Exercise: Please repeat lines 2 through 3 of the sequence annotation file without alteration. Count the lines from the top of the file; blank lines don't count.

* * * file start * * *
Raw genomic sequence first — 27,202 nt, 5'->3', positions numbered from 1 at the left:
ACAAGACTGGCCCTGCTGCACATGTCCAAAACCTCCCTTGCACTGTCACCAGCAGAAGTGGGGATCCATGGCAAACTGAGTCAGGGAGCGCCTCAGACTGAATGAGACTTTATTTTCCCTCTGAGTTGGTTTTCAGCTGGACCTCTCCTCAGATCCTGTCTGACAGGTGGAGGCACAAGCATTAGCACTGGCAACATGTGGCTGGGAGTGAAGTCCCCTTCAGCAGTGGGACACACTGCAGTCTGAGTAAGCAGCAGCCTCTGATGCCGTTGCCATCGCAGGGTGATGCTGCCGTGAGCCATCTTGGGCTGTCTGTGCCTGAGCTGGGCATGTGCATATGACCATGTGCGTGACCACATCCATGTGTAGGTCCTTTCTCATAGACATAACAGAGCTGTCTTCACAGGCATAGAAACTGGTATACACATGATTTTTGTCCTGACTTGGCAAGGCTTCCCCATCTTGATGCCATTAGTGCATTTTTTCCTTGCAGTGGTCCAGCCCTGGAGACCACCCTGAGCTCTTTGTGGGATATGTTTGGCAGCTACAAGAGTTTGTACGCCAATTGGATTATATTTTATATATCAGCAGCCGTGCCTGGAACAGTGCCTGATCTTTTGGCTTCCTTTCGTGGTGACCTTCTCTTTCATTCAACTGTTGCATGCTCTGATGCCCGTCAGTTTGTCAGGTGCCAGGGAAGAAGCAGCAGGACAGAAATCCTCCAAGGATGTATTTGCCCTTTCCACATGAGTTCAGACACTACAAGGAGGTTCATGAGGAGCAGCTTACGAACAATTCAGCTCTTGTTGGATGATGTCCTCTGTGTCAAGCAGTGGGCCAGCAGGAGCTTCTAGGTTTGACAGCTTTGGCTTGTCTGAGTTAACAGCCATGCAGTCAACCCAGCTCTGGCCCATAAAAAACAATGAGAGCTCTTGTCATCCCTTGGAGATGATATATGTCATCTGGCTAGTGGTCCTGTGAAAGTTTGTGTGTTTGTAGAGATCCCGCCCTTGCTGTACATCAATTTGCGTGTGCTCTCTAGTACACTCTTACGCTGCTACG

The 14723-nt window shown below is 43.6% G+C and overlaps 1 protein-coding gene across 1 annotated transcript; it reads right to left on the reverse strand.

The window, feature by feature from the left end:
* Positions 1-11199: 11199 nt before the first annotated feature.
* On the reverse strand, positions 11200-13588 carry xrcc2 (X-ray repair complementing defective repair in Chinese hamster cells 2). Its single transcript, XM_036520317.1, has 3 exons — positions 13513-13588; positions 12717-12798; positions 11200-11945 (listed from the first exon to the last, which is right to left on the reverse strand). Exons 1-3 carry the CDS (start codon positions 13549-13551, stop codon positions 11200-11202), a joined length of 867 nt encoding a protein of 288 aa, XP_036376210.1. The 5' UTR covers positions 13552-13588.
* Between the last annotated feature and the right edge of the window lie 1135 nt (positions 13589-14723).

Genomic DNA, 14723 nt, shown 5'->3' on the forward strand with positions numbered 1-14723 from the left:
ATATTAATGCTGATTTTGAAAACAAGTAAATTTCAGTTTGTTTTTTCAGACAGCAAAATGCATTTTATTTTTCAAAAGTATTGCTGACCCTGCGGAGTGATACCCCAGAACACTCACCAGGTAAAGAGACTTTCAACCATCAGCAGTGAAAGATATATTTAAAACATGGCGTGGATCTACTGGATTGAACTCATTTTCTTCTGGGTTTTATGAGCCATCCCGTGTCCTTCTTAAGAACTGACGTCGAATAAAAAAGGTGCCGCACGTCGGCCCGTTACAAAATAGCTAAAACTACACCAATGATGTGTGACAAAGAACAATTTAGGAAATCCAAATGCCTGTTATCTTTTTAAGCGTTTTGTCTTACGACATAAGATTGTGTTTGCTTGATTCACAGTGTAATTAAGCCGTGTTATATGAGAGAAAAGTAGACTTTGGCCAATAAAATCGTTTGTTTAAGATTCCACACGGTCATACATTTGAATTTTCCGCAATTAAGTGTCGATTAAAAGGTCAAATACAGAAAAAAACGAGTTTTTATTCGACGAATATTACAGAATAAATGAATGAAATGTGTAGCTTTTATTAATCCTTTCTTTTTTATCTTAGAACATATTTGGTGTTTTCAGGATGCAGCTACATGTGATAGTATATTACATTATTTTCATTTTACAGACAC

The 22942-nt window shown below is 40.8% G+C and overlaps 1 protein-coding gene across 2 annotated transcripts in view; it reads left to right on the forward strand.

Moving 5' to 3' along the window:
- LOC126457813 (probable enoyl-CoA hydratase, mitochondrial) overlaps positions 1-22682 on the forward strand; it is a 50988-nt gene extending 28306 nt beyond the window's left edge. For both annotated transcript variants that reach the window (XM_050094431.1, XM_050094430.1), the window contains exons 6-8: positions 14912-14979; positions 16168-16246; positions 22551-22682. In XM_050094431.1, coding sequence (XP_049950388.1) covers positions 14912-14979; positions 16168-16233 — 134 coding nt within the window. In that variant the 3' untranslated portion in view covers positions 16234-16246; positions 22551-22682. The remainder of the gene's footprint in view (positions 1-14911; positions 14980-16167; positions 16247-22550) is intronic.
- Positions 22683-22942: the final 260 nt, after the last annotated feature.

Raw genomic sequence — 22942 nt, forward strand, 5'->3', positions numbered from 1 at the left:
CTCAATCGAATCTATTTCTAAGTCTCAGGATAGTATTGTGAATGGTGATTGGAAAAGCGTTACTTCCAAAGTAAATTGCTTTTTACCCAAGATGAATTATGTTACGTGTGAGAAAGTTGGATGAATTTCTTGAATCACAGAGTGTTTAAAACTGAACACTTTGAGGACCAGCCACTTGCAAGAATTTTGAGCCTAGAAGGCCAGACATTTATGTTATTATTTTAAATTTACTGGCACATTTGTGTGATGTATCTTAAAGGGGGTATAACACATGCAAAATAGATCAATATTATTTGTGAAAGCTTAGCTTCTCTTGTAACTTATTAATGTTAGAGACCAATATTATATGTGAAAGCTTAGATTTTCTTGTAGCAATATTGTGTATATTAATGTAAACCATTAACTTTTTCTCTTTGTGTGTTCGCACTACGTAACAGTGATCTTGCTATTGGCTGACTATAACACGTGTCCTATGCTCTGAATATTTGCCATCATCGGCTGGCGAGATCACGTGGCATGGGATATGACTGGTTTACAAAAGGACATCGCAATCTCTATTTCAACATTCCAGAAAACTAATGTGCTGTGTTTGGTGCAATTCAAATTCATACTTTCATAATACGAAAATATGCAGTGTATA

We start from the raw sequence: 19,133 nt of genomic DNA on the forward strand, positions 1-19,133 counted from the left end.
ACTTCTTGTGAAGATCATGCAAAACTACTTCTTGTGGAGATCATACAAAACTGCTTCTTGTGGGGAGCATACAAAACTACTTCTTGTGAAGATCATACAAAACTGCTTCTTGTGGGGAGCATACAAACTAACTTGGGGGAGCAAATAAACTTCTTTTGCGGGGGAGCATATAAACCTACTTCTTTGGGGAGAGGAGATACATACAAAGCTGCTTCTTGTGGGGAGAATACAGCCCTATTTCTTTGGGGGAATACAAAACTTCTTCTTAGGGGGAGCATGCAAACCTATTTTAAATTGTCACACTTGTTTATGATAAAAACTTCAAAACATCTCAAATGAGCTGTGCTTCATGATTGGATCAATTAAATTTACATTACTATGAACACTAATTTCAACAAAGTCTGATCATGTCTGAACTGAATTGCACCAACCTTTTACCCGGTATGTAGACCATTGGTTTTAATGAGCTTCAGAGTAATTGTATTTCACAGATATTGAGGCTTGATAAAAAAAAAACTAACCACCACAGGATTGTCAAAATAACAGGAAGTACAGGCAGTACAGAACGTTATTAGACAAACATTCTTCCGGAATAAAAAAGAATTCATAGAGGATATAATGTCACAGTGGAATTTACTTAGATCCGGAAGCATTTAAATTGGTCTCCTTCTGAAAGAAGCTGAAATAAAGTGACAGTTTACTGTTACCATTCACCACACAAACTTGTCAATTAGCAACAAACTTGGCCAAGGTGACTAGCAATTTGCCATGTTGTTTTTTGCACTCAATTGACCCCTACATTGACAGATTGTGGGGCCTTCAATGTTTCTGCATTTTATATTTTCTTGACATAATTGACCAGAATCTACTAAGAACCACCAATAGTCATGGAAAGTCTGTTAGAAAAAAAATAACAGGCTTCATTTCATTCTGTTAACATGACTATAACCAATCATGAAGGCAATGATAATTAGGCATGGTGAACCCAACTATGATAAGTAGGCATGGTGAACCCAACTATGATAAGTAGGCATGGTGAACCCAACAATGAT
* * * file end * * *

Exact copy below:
ACAAGACTGGCCCTGCTGCACATGTCCAAAACCTCCCTTGCACTGTCACCAGCAGAAGTGGGGATCCATGGCAAACTGAGTCAGGGAGCGCCTCAGACTGAATGAGACTTTATTTTCCCTCTGAGTTGGTTTTCAGCTGGACCTCTCCTCAGATCCTGTCTGACAGGTGGAGGCACAAGCATTAGCACTGGCAACATGTGGCTGGGAGTGAAGTCCCCTTCAGCAGTGGGACACACTGCAGTCTGAGTAAGCAGCAGCCTCTGATGCCGTTGCCATCGCAGGGTGATGCTGCCGTGAGCCATCTTGGGCTGTCTGTGCCTGAGCTGGGCATGTGCATATGACCATGTGCGTGACCACATCCATGTGTAGGTCCTTTCTCATAGACATAACAGAGCTGTCTTCACAGGCATAGAAACTGGTATACACATGATTTTTGTCCTGACTTGGCAAGGCTTCCCCATCTTGATGCCATTAGTGCATTTTTTCCTTGCAGTGGTCCAGCCCTGGAGACCACCCTGAGCTCTTTGTGGGATATGTTTGGCAGCTACAAGAGTTTGTACGCCAATTGGATTATATTTTATATATCAGCAGCCGTGCCTGGAACAGTGCCTGATCTTTTGGCTTCCTTTCGTGGTGACCTTCTCTTTCATTCAACTGTTGCATGCTCTGATGCCCGTCAGTTTGTCAGGTGCCAGGGAAGAAGCAGCAGGACAGAAATCCTCCAAGGATGTATTTGCCCTTTCCACATGAGTTCAGACACTACAAGGAGGTTCATGAGGAGCAGCTTACGAACAATTCAGCTCTTGTTGGATGATGTCCTCTGTGTCAAGCAGTGGGCCAGCAGGAGCTTCTAGGTTTGACAGCTTTGGCTTGTCTGAGTTAACAGCCATGCAGTCAACCCAGCTCTGGCCCATAAAAAACAATGAGAGCTCTTGTCATCCCTTGGAGATGATATATGTCATCTGGCTAGTGGTCCTGTGAAAGTTTGTGTGTTTGTAGAGATCCCGCCCTTGCTGTACATCAATTTGCGTGTGCTCTCTAGTACACTCTTACGCTGCTACG

The 14723-nt window shown below is 43.6% G+C and overlaps 1 protein-coding gene across 1 annotated transcript; it reads right to left on the reverse strand.